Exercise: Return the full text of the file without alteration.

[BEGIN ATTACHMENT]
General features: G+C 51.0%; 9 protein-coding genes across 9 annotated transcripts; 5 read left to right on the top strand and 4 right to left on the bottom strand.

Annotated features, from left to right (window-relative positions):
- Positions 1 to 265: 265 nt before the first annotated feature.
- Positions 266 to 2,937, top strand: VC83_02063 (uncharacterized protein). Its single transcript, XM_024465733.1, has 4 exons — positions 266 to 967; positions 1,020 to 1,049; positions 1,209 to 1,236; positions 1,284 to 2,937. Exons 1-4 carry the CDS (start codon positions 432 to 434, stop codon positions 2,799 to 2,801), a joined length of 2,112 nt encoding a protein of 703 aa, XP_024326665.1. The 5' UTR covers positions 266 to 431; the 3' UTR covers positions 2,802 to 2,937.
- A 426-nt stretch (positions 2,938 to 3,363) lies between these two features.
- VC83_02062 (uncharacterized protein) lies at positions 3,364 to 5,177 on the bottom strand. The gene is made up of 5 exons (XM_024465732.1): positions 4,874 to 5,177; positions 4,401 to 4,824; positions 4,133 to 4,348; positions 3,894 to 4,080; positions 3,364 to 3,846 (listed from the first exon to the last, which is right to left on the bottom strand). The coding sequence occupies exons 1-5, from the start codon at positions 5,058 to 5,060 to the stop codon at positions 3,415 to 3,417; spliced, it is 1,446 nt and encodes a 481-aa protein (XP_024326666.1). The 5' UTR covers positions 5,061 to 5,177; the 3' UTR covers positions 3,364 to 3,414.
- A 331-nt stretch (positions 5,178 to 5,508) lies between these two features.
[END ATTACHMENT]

General features: G+C 51.0%; 9 protein-coding genes across 9 annotated transcripts; 5 read left to right on the top strand and 4 right to left on the bottom strand.

Annotated features, from left to right (window-relative positions):
- Positions 1 to 265: 265 nt before the first annotated feature.
- Positions 266 to 2,937, top strand: VC83_02063 (uncharacterized protein). Its single transcript, XM_024465733.1, has 4 exons — positions 266 to 967; positions 1,020 to 1,049; positions 1,209 to 1,236; positions 1,284 to 2,937. Exons 1-4 carry the CDS (start codon positions 432 to 434, stop codon positions 2,799 to 2,801), a joined length of 2,112 nt encoding a protein of 703 aa, XP_024326665.1. The 5' UTR covers positions 266 to 431; the 3' UTR covers positions 2,802 to 2,937.
- A 426-nt stretch (positions 2,938 to 3,363) lies between these two features.
- VC83_02062 (uncharacterized protein) lies at positions 3,364 to 5,177 on the bottom strand. The gene is made up of 5 exons (XM_024465732.1): positions 4,874 to 5,177; positions 4,401 to 4,824; positions 4,133 to 4,348; positions 3,894 to 4,080; positions 3,364 to 3,846 (listed from the first exon to the last, which is right to left on the bottom strand). The coding sequence occupies exons 1-5, from the start codon at positions 5,058 to 5,060 to the stop codon at positions 3,415 to 3,417; spliced, it is 1,446 nt and encodes a 481-aa protein (XP_024326666.1). The 5' UTR covers positions 5,061 to 5,177; the 3' UTR covers positions 3,364 to 3,414.
- A 331-nt stretch (positions 5,178 to 5,508) lies between these two features.